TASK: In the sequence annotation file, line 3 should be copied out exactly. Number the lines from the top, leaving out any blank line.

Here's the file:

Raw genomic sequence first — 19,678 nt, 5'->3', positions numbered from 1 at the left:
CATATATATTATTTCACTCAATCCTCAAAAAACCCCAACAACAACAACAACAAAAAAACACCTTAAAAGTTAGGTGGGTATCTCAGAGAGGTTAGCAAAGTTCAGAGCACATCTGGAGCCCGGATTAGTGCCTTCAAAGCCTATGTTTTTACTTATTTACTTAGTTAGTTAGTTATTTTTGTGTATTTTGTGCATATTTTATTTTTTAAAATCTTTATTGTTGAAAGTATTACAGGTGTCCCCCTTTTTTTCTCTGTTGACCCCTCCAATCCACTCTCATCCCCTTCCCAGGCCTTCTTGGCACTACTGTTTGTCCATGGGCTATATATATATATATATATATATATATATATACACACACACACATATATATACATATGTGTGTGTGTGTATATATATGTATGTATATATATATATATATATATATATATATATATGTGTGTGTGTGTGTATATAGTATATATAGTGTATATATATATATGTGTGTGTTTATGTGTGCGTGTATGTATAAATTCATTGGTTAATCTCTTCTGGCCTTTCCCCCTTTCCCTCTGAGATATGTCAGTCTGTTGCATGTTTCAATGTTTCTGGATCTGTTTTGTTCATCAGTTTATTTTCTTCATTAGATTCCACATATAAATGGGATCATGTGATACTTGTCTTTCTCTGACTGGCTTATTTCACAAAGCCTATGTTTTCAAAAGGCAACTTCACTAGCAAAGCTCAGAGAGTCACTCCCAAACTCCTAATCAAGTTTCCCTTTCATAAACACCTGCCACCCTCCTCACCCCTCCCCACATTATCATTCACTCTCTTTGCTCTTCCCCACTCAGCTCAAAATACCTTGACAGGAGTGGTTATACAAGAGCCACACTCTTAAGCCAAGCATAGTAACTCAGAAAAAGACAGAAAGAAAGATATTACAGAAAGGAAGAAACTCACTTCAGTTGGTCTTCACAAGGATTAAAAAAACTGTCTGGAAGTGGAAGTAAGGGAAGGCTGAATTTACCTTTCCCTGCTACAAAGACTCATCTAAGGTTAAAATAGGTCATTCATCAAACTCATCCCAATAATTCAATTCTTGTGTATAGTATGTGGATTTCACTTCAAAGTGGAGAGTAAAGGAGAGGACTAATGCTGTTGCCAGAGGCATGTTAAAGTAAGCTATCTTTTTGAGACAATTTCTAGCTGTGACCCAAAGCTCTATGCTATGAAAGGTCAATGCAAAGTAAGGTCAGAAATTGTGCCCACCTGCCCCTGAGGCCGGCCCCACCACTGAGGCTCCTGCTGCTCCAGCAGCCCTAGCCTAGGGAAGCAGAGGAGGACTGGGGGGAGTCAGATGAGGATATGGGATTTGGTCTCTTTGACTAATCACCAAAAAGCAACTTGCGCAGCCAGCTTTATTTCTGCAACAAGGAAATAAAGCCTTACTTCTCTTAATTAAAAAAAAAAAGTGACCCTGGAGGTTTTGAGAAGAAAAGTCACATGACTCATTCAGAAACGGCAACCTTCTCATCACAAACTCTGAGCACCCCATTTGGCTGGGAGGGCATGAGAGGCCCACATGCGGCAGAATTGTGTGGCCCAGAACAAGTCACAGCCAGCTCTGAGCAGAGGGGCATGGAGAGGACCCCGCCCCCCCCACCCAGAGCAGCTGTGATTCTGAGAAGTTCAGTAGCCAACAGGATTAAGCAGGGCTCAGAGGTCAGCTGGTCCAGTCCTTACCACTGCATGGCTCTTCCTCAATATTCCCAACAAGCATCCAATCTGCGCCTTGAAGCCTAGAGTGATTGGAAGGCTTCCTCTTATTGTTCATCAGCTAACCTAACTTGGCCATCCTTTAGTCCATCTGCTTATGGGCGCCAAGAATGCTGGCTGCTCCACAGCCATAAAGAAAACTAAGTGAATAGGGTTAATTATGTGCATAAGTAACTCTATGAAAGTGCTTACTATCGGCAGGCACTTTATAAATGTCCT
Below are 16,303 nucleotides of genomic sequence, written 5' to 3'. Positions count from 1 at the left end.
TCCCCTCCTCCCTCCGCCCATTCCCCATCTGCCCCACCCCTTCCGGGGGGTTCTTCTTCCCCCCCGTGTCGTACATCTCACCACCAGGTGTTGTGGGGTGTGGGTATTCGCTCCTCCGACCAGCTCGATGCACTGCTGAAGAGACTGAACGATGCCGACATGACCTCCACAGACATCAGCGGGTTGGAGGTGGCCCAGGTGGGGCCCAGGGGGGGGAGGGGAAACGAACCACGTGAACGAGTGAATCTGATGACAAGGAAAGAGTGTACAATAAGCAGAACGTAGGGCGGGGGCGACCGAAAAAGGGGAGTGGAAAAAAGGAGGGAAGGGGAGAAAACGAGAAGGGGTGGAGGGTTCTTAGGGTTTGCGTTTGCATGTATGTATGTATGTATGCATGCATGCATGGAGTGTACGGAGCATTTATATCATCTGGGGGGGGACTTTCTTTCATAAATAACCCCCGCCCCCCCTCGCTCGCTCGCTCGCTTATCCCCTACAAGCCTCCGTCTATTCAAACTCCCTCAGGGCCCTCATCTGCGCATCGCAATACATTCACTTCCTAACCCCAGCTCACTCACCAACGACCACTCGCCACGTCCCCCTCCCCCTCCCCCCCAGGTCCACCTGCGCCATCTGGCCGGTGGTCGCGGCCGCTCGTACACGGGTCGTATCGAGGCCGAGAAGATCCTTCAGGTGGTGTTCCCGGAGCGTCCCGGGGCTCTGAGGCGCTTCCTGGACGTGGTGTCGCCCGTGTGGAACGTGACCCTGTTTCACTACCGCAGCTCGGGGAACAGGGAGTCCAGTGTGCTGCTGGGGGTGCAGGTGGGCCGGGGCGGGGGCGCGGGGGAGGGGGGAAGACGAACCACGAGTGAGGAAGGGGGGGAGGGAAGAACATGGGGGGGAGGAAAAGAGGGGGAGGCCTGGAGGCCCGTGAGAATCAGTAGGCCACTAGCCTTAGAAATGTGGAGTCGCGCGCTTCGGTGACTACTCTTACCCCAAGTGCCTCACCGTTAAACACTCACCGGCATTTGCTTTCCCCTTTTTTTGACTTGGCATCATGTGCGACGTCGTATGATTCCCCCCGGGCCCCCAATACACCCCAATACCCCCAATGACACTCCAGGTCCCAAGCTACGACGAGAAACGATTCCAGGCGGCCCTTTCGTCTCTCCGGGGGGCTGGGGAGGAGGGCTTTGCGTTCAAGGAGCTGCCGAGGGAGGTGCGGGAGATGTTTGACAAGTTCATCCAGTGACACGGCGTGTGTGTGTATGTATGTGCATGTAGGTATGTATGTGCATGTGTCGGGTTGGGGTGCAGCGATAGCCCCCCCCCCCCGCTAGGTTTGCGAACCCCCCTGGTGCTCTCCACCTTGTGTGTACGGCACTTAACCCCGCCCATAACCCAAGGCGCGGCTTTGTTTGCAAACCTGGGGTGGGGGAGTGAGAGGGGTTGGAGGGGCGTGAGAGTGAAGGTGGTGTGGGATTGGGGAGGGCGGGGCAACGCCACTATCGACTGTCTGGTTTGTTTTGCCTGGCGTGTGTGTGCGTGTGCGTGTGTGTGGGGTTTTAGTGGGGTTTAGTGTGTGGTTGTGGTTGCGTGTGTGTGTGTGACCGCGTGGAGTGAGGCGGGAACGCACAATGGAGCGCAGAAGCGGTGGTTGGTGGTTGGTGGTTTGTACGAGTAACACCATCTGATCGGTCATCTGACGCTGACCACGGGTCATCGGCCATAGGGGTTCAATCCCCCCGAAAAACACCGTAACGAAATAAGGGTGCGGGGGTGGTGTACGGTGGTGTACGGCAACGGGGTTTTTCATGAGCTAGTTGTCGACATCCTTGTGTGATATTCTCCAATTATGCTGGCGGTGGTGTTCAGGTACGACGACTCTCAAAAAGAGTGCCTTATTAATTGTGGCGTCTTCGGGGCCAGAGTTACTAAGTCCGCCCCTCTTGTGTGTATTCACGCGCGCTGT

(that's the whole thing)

Below are 16,303 nucleotides of genomic sequence, written 5' to 3'. Positions count from 1 at the left end.